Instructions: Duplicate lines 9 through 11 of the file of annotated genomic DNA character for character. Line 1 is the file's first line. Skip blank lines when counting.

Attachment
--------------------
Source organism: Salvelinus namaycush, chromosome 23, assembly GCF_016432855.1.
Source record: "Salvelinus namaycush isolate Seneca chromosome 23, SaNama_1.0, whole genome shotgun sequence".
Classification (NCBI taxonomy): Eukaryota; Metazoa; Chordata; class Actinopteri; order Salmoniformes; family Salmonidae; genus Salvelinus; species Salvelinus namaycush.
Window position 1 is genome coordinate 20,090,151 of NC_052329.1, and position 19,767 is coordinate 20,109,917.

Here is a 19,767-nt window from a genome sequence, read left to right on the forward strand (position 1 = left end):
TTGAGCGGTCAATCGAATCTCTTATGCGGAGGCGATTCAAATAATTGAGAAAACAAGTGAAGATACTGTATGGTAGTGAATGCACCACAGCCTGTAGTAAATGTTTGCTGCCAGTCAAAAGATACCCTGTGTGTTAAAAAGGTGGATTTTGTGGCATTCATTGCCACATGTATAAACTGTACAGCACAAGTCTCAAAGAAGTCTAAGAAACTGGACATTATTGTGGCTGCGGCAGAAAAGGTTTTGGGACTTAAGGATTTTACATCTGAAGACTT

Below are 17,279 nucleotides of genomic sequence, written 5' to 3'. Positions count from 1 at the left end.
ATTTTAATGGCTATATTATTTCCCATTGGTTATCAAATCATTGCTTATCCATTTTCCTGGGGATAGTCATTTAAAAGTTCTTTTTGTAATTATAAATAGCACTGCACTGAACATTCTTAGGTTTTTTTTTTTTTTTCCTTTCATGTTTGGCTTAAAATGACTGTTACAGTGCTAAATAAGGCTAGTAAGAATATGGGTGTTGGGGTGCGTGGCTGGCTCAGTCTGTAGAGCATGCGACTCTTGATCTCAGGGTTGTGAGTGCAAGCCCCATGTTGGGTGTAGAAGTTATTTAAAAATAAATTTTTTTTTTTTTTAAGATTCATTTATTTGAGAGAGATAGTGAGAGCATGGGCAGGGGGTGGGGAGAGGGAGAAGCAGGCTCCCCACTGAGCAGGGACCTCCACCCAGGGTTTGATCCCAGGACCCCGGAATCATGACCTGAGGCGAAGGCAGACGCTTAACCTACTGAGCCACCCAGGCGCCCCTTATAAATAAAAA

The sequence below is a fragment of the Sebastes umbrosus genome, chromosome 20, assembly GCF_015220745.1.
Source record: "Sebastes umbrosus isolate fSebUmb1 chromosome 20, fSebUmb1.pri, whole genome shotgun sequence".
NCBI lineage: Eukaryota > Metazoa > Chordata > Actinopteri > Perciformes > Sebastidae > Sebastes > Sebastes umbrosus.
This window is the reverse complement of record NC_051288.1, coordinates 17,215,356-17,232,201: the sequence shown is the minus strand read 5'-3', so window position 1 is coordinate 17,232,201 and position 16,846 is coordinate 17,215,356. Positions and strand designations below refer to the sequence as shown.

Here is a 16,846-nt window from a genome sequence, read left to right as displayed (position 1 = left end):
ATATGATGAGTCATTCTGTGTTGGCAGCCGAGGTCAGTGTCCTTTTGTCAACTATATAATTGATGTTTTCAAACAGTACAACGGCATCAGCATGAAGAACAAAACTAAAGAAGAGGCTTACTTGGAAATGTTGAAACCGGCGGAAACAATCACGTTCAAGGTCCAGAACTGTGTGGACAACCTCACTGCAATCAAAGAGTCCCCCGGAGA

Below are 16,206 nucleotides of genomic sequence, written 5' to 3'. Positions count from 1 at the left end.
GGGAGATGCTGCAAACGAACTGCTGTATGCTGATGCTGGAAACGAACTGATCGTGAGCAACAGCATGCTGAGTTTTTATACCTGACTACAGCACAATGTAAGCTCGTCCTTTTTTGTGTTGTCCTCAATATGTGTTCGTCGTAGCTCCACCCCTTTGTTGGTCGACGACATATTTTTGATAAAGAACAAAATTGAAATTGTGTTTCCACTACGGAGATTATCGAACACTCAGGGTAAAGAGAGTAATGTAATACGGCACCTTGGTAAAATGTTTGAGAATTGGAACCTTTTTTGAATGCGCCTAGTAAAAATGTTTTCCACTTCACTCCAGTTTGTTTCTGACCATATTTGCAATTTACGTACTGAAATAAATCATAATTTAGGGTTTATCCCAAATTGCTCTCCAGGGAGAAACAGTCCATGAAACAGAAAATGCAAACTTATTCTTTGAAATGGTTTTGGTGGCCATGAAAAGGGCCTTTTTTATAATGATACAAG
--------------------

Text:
The sequence below is a fragment of the Sebastes umbrosus genome, chromosome 20, assembly GCF_015220745.1.
Source record: "Sebastes umbrosus isolate fSebUmb1 chromosome 20, fSebUmb1.pri, whole genome shotgun sequence".
NCBI lineage: Eukaryota > Metazoa > Chordata > Actinopteri > Perciformes > Sebastidae > Sebastes > Sebastes umbrosus.